Trademark Enforcement within the European Union: The Development of Provisions Concerning Counterfeit Goods in Transit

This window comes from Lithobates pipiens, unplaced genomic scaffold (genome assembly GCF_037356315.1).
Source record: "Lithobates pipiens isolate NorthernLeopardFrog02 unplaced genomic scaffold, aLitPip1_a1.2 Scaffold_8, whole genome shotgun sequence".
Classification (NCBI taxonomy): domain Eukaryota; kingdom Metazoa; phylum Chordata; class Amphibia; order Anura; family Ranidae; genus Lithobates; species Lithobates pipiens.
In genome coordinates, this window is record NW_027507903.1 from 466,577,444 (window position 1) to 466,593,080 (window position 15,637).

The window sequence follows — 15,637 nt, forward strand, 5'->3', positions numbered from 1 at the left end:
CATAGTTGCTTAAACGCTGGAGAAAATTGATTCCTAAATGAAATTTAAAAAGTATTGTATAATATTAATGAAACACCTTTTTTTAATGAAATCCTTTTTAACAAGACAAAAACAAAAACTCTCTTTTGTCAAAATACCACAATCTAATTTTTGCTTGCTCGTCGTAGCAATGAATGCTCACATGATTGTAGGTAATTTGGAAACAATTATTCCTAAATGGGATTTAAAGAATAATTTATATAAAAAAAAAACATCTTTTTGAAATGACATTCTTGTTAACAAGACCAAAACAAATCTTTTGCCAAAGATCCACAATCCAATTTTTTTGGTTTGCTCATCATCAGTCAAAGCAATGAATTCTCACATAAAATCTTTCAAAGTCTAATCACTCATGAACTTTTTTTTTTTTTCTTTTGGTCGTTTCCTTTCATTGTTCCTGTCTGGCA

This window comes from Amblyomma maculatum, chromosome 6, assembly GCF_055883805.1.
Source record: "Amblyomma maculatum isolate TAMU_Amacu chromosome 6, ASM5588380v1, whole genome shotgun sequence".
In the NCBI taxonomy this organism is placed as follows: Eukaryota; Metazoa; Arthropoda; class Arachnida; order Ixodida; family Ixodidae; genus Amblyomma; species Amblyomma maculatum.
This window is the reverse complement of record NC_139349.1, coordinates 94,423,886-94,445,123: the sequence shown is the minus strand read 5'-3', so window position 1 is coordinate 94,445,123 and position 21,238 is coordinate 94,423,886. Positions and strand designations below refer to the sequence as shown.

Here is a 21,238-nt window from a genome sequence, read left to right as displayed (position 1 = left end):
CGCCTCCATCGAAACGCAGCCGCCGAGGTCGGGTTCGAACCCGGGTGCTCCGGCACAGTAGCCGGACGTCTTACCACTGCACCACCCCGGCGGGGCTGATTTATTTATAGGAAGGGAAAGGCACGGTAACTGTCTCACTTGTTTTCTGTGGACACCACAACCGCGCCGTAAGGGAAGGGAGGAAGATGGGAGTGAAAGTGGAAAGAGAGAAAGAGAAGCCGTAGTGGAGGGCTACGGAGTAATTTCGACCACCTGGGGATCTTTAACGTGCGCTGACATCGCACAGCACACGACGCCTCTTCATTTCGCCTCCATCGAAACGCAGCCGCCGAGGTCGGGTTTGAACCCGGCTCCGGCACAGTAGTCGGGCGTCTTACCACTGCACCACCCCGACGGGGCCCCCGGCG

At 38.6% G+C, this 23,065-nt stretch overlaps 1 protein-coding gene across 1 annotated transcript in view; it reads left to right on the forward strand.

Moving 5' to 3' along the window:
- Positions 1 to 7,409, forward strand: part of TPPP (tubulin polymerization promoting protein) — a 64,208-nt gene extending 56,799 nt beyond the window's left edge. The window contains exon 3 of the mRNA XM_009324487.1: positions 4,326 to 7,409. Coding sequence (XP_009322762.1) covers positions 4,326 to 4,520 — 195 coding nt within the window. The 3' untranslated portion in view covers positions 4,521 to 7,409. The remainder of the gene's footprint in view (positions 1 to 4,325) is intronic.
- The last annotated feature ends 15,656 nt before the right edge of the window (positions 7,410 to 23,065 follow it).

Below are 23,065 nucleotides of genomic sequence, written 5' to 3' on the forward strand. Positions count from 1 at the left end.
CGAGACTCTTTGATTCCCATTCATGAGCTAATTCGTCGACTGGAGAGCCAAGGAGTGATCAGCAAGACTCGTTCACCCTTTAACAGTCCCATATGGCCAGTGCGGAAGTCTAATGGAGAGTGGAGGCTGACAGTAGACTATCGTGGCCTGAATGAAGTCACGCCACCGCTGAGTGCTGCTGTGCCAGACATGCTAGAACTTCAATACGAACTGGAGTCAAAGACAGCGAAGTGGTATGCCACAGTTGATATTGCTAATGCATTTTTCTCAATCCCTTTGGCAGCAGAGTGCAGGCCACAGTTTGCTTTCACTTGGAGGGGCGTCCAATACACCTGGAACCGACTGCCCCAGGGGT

The article aims to examine the legal situation relating to counterfeit goods in transit and the responsibilities of intermediaries in the transport of such goods within the European Union (EU). Reference will be made to regulations that preceded Regulation 1383/2003 and the amendments brought about by such regulations. The development of laws concerning border measures within the EU has been rapid, however, despite the implementation of Regulation 1383/2003, the problem of counterfeit goods passing through the EU still stands. Furthermore, in Philips/Nokia, the European Court of Justice (ECJ) held that goods coming from non-member states and held by customs under suspended procedures could be detained if suspected that they may be diverted into the EU markets. However, the manufacturing fiction doctrine may not be taken into consideration when assessing infringement, as actual proof of infringement is required. This places a high burden of proof on trademark owners, as the mere existence of an indication that the goods will be put on the EU market is not sufficient. There must be substantive evidence such as advertising, offer for sale, or actual sale. The issue with this approach is the difficulty for trademark owners to prove or have access to the information to meet this burden of proof as only the parties involved in the transshipment have the relevant information. This article aims to make several proposals in respect of remedying counterfeits in transit within the EU. It will provide analysis that will contribute to the balancing between the Customs regulation and international trade obligations.
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